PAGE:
If you walk away from December’s rather tense House of Bad a little shaken and stirred, the man to send your letters of complaint to is Jim Towns. Media Mikes had a chance to talk to the talented up-and-coming filmmaker about one of the most daunting films you’ll see this year. Be sure to check out “House of Bad” when it hits DVD on December 3.
Mike Gencarelli: How far back does the story of House of Bad’s conception go?
Jim Towns: All the way back in college I’d had a vague idea for a story about three sisters on the run with a stolen suitcase of drugs. I thought I’d someday do it as a graphic novel or a prose story, and at one point I wanted to do it as a black box theatre play, but I’m glad I held onto it for a while until it could be realized on film.
MG: Were you a horror/thriller fan growing up? Is that what stemmed the interest in doing a genre film? Or is it because horror seems to be an easier sell these days?
JT: No, I’m an old-school, dyed-in-the-wool horror fan. Scooby-Doo, The Munsters, and Abbott & Costello meet Frankenstein pretty much sealed my fate at an early age. I think it’s pretty apparent when “mainstream” filmmakers try to exploit the horror genre in order to get a film made and sold and bolster their reputation. I’ve been sent a few of those scripts and I think those films – and we’ve all seen them- come across as very hollow and half-hearted. Horror fans are smart, and they know when someone’s trying to exploit the genre. Also, I’m not sure horror is actually that easy of a sell these days either, because there’s a helluva lot of people making a helluva lot of horror films right now. It’s pretty hard to rise above the white noise of all that and land a good distribution deal, it takes something unique.
MG: You co-wrote the script. We picture two guys on computers, side-by-side, madly writing something by moonlight. Is that how it worked?
JT: Not really. I had a rough draft done before Scott [Frazelle]came on. We never actually sat together in a room with duelling laptops or anything, it was mostly emailing each other scenes and revisions and working in tandem to hone in on the best structure and the most compelling character moments to give the film the most impact for the viewer. Scott’s a great writer with a natural instinct for what makes a story work, and that was a huge benefit for the movie.
MG: Are the people involved in the film – particularly behind-the-scenes – all friends? Or was this a case of ’rounding up’ the best for the job?
JT: Scott and I have each worked in just about every capacity on films and TV at some point over the years, so it really was a matter of tapping our combined talent pool. Luckily we knew just about everyone we needed for the crew, and the jobs we didn’t have anyone for, someone we knew would know someone who was perfect. When you basically have no time for pre-production, you have to find people you know aren’t going to let you down, because lost time is lost money and that’ll sink you, so you simply cannot afford to pick the wrong person. I look at the finished film now and I see the amazing look our DP Chad Courtney and art director Nikki Nemzer gave it. The great makeup by Jennifer Jackson. The seamless blend between Anthony Eikner’s SFX and Gregg Deitrich’s VFX work on many of the blood gags. Nina Lucia’s razor-sharp editing. The incredible score by Terry Huud, and on and on. So yes, they were all friends, and yes we got the best for the job. It’s nice when that works out.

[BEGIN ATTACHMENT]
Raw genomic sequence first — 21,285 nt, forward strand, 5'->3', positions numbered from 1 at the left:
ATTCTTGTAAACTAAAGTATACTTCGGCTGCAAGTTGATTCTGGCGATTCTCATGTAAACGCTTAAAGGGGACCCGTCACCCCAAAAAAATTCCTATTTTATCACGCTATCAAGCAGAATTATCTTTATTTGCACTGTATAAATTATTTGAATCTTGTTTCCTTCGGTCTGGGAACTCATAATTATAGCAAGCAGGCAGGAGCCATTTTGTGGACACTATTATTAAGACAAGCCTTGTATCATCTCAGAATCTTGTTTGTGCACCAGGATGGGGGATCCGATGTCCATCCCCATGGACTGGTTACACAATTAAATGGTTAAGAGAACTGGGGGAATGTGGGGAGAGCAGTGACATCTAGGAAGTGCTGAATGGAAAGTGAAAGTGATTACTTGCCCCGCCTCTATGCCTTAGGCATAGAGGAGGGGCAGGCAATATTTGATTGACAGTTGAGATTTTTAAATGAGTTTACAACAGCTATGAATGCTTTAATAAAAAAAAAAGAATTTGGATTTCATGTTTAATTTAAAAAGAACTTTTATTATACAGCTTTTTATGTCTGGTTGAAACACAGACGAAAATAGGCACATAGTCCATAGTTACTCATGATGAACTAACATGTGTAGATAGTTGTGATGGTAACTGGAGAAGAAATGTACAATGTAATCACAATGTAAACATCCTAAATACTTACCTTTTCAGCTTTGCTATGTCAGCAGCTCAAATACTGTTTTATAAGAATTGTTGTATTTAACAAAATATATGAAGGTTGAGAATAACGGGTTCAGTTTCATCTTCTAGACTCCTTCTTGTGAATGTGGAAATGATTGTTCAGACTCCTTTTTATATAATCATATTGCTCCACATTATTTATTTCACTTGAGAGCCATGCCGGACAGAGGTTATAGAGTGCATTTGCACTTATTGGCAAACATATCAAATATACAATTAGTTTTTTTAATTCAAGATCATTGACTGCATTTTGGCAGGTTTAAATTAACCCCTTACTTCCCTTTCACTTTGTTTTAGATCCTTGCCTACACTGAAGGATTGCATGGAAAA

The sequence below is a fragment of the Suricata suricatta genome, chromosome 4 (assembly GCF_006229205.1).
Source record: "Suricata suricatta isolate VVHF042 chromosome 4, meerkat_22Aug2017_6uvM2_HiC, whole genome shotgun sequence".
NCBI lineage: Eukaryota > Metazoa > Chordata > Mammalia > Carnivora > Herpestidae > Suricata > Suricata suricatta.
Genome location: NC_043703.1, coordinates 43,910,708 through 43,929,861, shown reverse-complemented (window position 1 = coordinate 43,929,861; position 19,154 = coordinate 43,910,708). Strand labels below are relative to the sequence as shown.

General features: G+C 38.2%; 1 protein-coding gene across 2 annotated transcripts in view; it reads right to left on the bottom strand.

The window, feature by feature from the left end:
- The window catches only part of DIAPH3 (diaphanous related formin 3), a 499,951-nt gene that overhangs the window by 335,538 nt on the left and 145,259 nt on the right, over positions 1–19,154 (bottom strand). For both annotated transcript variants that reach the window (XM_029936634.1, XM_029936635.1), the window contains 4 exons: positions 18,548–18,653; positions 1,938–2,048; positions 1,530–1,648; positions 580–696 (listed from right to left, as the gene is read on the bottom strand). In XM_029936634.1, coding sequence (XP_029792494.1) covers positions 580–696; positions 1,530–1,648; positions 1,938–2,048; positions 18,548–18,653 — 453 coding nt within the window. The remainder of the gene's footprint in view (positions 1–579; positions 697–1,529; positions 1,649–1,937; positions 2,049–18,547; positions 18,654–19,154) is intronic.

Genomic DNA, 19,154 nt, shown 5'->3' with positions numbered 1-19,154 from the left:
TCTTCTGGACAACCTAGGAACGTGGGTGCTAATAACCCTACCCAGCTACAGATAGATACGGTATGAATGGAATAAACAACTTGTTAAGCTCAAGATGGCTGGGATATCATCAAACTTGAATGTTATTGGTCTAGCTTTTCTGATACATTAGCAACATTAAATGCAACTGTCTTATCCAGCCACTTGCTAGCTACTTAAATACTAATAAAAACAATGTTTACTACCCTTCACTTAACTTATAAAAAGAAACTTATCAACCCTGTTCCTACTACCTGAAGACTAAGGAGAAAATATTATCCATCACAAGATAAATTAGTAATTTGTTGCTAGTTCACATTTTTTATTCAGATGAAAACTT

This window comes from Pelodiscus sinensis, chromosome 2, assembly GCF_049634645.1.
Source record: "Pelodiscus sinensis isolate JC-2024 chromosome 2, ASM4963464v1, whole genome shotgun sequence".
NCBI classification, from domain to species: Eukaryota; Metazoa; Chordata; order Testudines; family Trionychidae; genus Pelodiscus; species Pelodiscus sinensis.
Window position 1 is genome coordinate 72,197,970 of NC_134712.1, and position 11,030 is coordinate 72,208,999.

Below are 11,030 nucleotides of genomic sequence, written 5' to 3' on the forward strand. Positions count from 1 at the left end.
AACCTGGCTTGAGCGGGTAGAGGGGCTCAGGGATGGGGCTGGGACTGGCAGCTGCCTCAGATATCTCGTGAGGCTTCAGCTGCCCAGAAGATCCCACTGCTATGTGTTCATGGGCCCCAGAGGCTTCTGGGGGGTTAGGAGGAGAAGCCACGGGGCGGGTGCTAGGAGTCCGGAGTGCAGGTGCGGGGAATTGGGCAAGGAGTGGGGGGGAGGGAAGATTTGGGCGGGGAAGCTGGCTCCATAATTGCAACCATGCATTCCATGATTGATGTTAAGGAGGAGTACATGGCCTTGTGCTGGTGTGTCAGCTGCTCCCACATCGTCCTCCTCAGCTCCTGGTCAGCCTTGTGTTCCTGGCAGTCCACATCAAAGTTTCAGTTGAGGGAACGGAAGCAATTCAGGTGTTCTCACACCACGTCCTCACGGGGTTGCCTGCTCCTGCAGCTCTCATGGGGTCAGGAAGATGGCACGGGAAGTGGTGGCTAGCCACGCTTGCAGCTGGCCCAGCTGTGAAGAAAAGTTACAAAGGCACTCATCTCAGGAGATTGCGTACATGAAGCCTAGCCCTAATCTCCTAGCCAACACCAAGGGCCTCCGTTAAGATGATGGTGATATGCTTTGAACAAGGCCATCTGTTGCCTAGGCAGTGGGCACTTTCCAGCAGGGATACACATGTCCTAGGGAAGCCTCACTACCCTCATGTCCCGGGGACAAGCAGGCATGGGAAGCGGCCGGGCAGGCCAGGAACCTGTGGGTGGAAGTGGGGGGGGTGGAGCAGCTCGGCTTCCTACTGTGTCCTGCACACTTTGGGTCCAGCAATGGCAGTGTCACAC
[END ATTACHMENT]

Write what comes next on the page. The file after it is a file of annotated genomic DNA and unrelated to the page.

MG: Who is the audience for the film, in your opinion?
JT: House of Bad has all the signature moments of a good horror film- building suspense, big scares, great gory effects, so I’m not too surprised that horror fans have responded so favorably to it. What has surprised me is how well it’s connected to non-horror viewers. I think the dramatic setup of the movie, the dynamic of the three sisters dealing with the ghosts of their past, connects with a much larger demographic beyond the horror fanbase– so to answer your question, I think the film is for anyone who enjoys a good story, but can handle a few scares, too.
MG: Complete the sentence. ‘You’ll love House of Bad, if you liked…’
JT: Indie films, ghost stories, and films that don’t suck.
MG: The movie seems to be getting a lot of publicity online. How important is the internet in terms of marketing a film like this?
JT: It’s absolutely critical when you can’t afford to buy ad space or billboards. Online critics, reviewers and bloggers are a vital component in getting the word out about your movie, and I’m really thankful for everyone who’s taken the time to watch and review HoB and for the interviews, especially since the reaction has been so overwhelmingly positive. I’ve never had any of my films get such good press across the board and it’s been a pretty awesome few months, I can tell you. To my peers out there with a film project in the works I’d say put aside a few bucks aside and try to hire a good PR company like ours (October Coast) to raise your film’s awareness. Social media is great but it can only reach so far.
MG: What’s your next movie?
JT: There’s a few things coming up for me right now, which is exciting. There’s a supernatural western called A Man with a Gun, which is about this gunfighter with a dark past who travels through Purgatory to rescue the souls of his murdered wife and son. I wrote and am producing it, and it will feature Dani Lennon (Bite Me) and Tony Todd. Getting a call on your cell from the Candyman is a pretty cool thing, I gotta say. I’m also set to shoot 13 Girls next year, which is sort of a cross between Rosemary’s Baby and Law & Order. Sadie Katz and I will be reuniting on that one, as well as another little film we’re developing called Invasive, which will be really scary and really really sexy, too. Maybe even more sexy than scary, I don’t know. But it’ll be a lot of fun to watch, without doubt.